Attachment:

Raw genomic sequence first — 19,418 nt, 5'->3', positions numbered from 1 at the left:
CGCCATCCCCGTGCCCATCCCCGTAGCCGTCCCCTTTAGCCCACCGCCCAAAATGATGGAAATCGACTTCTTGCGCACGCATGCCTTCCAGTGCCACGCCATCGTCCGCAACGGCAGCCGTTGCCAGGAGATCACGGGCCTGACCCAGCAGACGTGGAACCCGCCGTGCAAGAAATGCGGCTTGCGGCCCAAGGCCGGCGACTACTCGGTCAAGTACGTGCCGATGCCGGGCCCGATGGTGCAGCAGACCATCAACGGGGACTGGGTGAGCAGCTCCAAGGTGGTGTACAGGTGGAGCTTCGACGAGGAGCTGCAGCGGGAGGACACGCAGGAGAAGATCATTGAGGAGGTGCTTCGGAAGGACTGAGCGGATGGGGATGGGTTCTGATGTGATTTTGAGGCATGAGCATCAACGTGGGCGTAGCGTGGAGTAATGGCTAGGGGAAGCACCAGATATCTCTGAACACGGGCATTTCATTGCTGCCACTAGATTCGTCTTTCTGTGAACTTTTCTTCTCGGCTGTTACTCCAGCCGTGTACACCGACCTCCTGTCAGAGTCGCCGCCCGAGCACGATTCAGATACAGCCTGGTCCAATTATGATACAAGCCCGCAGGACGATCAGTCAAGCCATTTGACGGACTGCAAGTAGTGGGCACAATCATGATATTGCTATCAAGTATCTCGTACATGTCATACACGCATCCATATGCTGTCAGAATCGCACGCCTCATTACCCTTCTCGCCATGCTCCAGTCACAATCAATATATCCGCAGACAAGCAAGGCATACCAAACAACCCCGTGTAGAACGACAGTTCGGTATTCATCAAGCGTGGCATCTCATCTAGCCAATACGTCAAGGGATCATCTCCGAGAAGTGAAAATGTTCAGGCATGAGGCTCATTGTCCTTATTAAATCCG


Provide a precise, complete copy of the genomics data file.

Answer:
Raw genomic sequence first — 19,418 nt, 5'->3', positions numbered from 1 at the left:
CGCCATCCCCGTGCCCATCCCCGTAGCCGTCCCCTTTAGCCCACCGCCCAAAATGATGGAAATCGACTTCTTGCGCACGCATGCCTTCCAGTGCCACGCCATCGTCCGCAACGGCAGCCGTTGCCAGGAGATCACGGGCCTGACCCAGCAGACGTGGAACCCGCCGTGCAAGAAATGCGGCTTGCGGCCCAAGGCCGGCGACTACTCGGTCAAGTACGTGCCGATGCCGGGCCCGATGGTGCAGCAGACCATCAACGGGGACTGGGTGAGCAGCTCCAAGGTGGTGTACAGGTGGAGCTTCGACGAGGAGCTGCAGCGGGAGGACACGCAGGAGAAGATCATTGAGGAGGTGCTTCGGAAGGACTGAGCGGATGGGGATGGGTTCTGATGTGATTTTGAGGCATGAGCATCAACGTGGGCGTAGCGTGGAGTAATGGCTAGGGGAAGCACCAGATATCTCTGAACACGGGCATTTCATTGCTGCCACTAGATTCGTCTTTCTGTGAACTTTTCTTCTCGGCTGTTACTCCAGCCGTGTACACCGACCTCCTGTCAGAGTCGCCGCCCGAGCACGATTCAGATACAGCCTGGTCCAATTATGATACAAGCCCGCAGGACGATCAGTCAAGCCATTTGACGGACTGCAAGTAGTGGGCACAATCATGATATTGCTATCAAGTATCTCGTACATGTCATACACGCATCCATATGCTGTCAGAATCGCACGCCTCATTACCCTTCTCGCCATGCTCCAGTCACAATCAATATATCCGCAGACAAGCAAGGCATACCAAACAACCCCGTGTAGAACGACAGTTCGGTATTCATCAAGCGTGGCATCTCATCTAGCCAATACGTCAAGGGATCATCTCCGAGAAGTGAAAATGTTCAGGCATGAGGCTCATTGTCCTTATTAAATCCG